After attending a charity basketball tournament last year, Clayton County school board member Jessie Goree fired off an email to the school superintendent complaining about the “deplorable state” of the bleachers at two high schools.
She attached three photos to back up her claim and had further proof, if needed: a piece of one of the broken bleachers in her car, she wrote then-Superintendent Edmond Heatley.
To many in Clayton, Goree is just the kind of school board member the southside school district needs. Involved. Accessible. Outspoken.
To others, she’s meddlesome, micromanaging and tilting at being more liability than asset.
Next month, the Southern Association of Colleges and Schools (SACS) will visit Clayton schools as part of its five-year accreditation review. Such reviews examine whether boards and administrators are functioning according to policy.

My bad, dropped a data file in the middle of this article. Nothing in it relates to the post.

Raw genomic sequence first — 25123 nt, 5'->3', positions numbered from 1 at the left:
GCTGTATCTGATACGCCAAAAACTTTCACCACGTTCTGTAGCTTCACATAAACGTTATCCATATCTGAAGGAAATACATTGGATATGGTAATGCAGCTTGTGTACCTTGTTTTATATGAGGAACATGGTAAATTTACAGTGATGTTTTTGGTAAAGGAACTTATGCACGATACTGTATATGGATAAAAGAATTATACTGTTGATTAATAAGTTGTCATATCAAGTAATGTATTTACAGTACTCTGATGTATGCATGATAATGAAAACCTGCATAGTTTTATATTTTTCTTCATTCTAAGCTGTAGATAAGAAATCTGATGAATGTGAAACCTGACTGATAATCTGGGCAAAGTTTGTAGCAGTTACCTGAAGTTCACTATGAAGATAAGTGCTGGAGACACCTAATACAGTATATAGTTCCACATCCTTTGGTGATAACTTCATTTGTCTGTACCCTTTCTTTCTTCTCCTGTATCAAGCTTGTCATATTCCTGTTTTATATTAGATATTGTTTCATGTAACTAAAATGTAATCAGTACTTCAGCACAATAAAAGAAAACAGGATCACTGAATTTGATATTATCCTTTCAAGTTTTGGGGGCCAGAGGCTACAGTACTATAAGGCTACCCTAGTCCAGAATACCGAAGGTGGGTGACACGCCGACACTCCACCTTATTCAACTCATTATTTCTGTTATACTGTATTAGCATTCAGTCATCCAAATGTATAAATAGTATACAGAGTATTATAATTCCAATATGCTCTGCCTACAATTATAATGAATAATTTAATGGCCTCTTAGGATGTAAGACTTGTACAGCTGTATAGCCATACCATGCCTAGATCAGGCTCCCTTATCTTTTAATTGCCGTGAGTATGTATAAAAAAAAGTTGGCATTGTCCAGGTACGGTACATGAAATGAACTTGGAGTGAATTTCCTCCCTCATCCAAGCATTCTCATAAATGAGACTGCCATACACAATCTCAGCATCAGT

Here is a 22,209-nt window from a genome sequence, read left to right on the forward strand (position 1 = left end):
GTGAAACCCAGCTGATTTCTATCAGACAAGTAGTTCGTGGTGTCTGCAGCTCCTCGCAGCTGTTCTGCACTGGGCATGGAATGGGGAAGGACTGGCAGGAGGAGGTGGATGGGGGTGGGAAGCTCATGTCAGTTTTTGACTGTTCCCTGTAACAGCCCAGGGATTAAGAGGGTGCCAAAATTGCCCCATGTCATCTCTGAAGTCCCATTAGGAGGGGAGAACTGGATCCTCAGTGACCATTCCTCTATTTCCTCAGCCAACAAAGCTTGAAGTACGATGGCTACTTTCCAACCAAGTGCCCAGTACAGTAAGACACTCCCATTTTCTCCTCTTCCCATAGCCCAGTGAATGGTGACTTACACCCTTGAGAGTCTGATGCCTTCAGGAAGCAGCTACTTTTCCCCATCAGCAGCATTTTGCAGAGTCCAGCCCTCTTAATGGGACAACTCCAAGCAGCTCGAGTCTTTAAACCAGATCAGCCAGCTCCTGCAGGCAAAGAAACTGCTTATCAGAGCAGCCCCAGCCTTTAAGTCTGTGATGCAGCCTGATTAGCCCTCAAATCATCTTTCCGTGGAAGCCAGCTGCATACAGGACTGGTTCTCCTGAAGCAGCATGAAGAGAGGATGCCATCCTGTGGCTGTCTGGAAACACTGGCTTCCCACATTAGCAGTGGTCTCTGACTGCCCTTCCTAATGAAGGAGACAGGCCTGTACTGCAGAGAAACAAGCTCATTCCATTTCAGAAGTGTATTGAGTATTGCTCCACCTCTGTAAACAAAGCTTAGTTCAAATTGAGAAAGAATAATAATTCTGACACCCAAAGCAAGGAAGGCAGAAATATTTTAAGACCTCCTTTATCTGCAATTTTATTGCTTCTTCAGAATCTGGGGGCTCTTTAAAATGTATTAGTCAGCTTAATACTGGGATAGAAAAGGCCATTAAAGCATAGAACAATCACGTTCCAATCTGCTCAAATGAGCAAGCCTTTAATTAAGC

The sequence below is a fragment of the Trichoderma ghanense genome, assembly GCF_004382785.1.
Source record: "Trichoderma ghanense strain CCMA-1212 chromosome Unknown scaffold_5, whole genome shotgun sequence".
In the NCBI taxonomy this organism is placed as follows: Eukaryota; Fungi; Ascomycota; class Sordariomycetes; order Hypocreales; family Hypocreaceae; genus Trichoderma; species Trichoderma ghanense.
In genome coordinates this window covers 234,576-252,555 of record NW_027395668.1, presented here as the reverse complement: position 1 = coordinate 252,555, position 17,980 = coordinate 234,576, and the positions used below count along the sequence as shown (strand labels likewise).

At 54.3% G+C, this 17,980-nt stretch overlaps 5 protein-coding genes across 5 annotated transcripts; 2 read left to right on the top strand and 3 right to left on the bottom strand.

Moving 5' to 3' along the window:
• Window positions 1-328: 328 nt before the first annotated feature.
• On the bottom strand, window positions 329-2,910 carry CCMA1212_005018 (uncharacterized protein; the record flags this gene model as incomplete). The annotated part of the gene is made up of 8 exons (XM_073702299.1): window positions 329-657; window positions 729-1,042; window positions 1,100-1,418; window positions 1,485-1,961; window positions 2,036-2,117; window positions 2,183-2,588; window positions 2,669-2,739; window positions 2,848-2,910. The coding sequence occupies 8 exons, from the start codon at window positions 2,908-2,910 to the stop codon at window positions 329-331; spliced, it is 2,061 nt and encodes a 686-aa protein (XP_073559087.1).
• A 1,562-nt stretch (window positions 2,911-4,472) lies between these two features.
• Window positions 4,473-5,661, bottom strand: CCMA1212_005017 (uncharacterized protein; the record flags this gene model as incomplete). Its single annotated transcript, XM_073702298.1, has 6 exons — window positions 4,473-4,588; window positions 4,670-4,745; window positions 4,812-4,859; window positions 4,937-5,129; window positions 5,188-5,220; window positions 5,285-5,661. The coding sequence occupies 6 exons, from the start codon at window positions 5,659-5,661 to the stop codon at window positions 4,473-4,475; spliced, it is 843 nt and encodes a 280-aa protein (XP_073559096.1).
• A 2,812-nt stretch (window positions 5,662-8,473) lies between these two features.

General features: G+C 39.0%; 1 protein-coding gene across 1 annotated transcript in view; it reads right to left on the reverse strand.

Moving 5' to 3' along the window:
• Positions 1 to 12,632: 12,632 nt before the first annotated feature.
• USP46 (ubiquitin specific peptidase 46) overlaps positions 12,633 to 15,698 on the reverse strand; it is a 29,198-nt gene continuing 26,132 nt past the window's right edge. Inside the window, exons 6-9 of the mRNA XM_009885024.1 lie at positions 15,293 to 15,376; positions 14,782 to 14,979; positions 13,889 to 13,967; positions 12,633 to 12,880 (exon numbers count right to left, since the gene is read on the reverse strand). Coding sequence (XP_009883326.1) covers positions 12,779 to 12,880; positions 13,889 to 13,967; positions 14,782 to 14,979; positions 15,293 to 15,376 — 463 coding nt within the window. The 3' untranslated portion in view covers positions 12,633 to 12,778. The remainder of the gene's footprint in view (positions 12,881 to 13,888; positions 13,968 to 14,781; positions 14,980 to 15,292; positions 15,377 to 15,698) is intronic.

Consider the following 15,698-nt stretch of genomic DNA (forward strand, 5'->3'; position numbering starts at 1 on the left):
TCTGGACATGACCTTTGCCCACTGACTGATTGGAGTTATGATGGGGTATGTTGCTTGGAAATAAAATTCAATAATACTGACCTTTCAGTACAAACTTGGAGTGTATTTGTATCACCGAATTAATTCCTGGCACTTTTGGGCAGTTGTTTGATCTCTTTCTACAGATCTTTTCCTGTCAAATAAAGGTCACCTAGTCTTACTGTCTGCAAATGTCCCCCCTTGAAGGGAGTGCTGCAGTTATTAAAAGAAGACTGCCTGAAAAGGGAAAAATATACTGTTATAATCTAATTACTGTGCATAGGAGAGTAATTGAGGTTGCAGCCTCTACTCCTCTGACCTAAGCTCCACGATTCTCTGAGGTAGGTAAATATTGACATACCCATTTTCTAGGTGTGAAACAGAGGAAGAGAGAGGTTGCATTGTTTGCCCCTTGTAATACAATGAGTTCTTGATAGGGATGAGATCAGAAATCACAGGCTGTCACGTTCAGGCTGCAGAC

Metro Atlantans recently saw what can happen when a district runs afoul of SACS. DeKalb County schools were placed on probation after a December SACS visit. Subsequently, Gov. Nathan Deal suspended and replaced six of DeKalb’s nine board members.
Clayton’s accreditation issues have been overshadowed by DeKalb’s. But they speak to the tightrope that school board members walk as elected officials and policymakers, and to the accreditation fears that come with missteps.
Last fall, SACS sent a “letter of concern” to Heatley, warning that the Clayton school board was returning to its old ways of micromanaging and infighting. The community was in shock, all too aware that, in 2008, Clayton earned the unwelcome distinction of being the first major school district in the nation to lose accreditation in 40 years.